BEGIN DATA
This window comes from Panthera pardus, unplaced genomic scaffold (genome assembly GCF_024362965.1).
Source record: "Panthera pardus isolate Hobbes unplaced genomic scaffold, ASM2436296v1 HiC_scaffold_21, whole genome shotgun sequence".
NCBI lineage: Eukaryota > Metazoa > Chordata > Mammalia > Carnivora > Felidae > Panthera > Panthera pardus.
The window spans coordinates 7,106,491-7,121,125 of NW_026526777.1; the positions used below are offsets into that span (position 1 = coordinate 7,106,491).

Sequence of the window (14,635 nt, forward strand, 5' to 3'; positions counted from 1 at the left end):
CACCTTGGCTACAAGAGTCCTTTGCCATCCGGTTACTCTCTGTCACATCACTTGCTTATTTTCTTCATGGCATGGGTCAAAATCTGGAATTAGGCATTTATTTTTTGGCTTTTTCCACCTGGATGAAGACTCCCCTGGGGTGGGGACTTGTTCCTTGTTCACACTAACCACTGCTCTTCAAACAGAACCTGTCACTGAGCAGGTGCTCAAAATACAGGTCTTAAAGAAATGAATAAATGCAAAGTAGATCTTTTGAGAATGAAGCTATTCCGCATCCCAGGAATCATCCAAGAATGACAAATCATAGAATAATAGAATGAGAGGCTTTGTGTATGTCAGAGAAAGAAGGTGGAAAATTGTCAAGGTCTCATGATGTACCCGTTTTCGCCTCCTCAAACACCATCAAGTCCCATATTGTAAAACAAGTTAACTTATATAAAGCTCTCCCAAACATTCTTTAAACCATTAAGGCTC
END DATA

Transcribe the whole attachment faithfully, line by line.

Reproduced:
This window comes from Panthera pardus, unplaced genomic scaffold (genome assembly GCF_024362965.1).
Source record: "Panthera pardus isolate Hobbes unplaced genomic scaffold, ASM2436296v1 HiC_scaffold_21, whole genome shotgun sequence".
NCBI lineage: Eukaryota > Metazoa > Chordata > Mammalia > Carnivora > Felidae > Panthera > Panthera pardus.
The window spans coordinates 7,106,491-7,121,125 of NW_026526777.1; the positions used below are offsets into that span (position 1 = coordinate 7,106,491).

Sequence of the window (14,635 nt, forward strand, 5' to 3'; positions counted from 1 at the left end):
CACCTTGGCTACAAGAGTCCTTTGCCATCCGGTTACTCTCTGTCACATCACTTGCTTATTTTCTTCATGGCATGGGTCAAAATCTGGAATTAGGCATTTATTTTTTGGCTTTTTCCACCTGGATGAAGACTCCCCTGGGGTGGGGACTTGTTCCTTGTTCACACTAACCACTGCTCTTCAAACAGAACCTGTCACTGAGCAGGTGCTCAAAATACAGGTCTTAAAGAAATGAATAAATGCAAAGTAGATCTTTTGAGAATGAAGCTATTCCGCATCCCAGGAATCATCCAAGAATGACAAATCATAGAATAATAGAATGAGAGGCTTTGTGTATGTCAGAGAAAGAAGGTGGAAAATTGTCAAGGTCTCATGATGTACCCGTTTTCGCCTCCTCAAACACCATCAAGTCCCATATTGTAAAACAAGTTAACTTATATAAAGCTCTCCCAAACATTCTTTAAACCATTAAGGCTC